Monday, June 24, 2024

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Graham, NC 27253
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Burlington police close down three sweepstakes cafés


Police in Burlington have pulled the plug on a third suspected sweepstakes café after last week’s forcible closure of two other gaming concerns that were allegedly operating contrary to state anti-gambling laws.

Members of the city’s police force ultimately raided “B-Town Bingo” on Tuesday after an investigation brought on by community complaints found that this business at 1821-B North Church Street was offering online games of chance that are prohibited in North Carolina.
In the midst of Tuesday’s unannounced search, the city’s police department issued citations to three people who appear to have had a hand in the operations of “B-Town Bingo.”

B-town Bingo, at 1821-B North Church Street was closed by Burlington police earlier this week for operating an illegal sweepstakes operation on the premises.

According to the police department, 41-year-old Corey Lamonte Albright of Graham, 34-year-old Ashley Lacole Dixon of Burlington, and 60-year-old Olivia Elaine Martin of Mebane have each been accused of promoting, operating, or conducting illegal server-based electronic games. The trio have also been charged with operating or possessing slot machines in violation of state law.

The department filed these charges just six days after its officers shuttered two other establishments that were allegedly providing patrons with access to similar “sweepstakes” or “fish games.”

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According to the police department, last Wednesday’s raids on “Jokers” at 2405 North Church Street and “King Kong” at 2316 Corporation Parkway were also inspired by complaints from the community. The department concedes that it has recently received such several tips – both about brand new sweepstakes cafes and those that have reopened since a citywide crackdown on illegal gaming roughly three years ago. Among those that have reopened after they were previously shuttered is “King Kong,” which was originally situated on the other side of Corporation Parkway from its latest location.


Sweepstakes cafés closed by Burlington police during the past week include: Jokers Tobacco, 2405 North Church Street (above); and King Kong, 2316 Corporation Parkway (below).

The department’s top brass had originally relied on voluntary compliance when they began to enforce the state’s anti-gambling laws against sweepstakes cafés in 2018. According to the police department, some 30 businesses ultimately closed during this enforcement effort, which zeroed in on the same kinds of electronic gaming machines that investigators have since found at “Jokers,” “King Kong,” and “B-Town Bingo.”

Aside from the three people accused of illegalities at “B-Town Bingo,” the city’s police department has also lodged charges against three individuals associated with the two businesses that it raided last Wednesday.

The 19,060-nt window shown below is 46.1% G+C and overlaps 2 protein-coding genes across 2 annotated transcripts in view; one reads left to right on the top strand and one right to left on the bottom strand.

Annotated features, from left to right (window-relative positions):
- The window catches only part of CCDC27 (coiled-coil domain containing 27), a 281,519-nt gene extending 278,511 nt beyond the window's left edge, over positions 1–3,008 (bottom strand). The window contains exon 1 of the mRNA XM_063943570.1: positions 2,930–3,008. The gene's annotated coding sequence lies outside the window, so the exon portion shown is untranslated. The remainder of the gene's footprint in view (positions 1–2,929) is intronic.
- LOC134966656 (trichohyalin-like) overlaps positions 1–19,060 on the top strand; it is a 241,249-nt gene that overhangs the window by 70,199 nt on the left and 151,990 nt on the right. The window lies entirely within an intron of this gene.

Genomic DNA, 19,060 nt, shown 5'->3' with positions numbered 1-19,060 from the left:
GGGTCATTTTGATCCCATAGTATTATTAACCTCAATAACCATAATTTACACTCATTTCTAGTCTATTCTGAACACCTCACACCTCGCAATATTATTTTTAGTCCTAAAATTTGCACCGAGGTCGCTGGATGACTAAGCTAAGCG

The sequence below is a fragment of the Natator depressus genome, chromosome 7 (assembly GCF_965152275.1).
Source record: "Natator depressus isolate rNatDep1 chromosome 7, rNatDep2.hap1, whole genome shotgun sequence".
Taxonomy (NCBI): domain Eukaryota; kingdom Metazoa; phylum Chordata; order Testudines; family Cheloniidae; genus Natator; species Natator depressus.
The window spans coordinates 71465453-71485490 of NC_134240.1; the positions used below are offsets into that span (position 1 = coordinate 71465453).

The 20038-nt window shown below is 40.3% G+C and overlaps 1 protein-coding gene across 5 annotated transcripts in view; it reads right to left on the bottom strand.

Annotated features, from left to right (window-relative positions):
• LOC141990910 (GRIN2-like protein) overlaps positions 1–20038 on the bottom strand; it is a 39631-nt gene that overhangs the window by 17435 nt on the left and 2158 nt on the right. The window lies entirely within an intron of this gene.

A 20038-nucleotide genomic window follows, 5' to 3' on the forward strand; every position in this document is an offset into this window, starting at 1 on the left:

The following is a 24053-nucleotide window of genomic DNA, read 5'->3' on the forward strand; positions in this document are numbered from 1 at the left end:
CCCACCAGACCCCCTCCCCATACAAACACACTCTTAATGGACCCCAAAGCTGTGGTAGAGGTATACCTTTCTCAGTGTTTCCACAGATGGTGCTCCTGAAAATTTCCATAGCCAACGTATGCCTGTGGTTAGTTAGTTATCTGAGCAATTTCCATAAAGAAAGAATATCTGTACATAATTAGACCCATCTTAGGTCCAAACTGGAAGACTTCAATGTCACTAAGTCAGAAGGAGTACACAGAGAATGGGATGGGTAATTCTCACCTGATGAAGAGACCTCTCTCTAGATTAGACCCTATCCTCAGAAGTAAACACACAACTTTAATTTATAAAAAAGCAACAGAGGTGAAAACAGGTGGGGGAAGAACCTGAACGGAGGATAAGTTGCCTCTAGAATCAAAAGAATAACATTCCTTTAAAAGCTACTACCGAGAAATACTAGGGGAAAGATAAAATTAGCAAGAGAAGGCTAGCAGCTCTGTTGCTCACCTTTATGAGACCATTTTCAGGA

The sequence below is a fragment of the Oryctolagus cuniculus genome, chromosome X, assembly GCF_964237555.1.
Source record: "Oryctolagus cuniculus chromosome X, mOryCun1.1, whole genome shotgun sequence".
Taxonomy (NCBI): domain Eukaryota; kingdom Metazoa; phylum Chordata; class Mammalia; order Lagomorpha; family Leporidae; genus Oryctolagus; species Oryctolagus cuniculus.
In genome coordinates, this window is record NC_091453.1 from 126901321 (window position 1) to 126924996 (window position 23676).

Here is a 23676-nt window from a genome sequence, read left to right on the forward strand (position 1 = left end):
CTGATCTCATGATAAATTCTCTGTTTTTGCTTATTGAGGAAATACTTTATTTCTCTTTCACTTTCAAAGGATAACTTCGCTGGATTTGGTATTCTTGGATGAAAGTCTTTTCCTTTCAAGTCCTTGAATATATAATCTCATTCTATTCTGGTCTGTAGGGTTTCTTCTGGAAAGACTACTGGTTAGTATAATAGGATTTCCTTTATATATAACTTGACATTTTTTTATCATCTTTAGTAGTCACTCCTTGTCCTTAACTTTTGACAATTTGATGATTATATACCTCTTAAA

As part of their case against “Jokers,” police have charged 20-year-old Ali Muhammed al Krawi with promoting, operating, or conducting illegal server-based electronic games at this now-defunct business. A resident of 823 Northwood Hills Avenue in Durham, al Krawi was reportedly released after he received a citation from Burlington’s police department.

The police department has filed this same charge, along with another for the operation or possession of an illegal slot machine, against King Kong’s operators Luv Alkesh Amin and Demond Deangelo Wiley.

A resident of a 691 East Oakleaf Road, Apartment E, in Asheboro, Amin was ultimately released from police custody on a written promise to appear in court. Meanwhile, Wiley has incurred additional charges for allegedly carrying an illegally concealed weapon and for the illegal possession of a firearm by a convicted felon. The 46-year-old black male who hails from 406 Lakeside Avenue in Burlington has since been incarcerated under a $20,000 bond.

According to the police department, more charges could be announced as investigators continue to seek out illegal gaming concerns that may be operating within Burlington’s municipal limits. The department notes that its commitment to eradicate these businesses is about more than just the moral hazard of gambling.

“[A] 2018 crime analysis conducted by the Burlington police department confirmed that violent crimes occur in locations that conduct Internet sweepstakes businesses,” the department elaborated in a statement last week. “Crimes cited in the 2018 crime analysis included 1st degree murder, armed robbery, shootings, and other serious assaults, highlighting the importance of the proactive measures now taken by the police department.”

The department urges anyone with information about illegal gaming to contact its headquarters at 336-229-3500. Residents may also call Crime Stoppers at 336-229-7100 to leave an anonymous tip.

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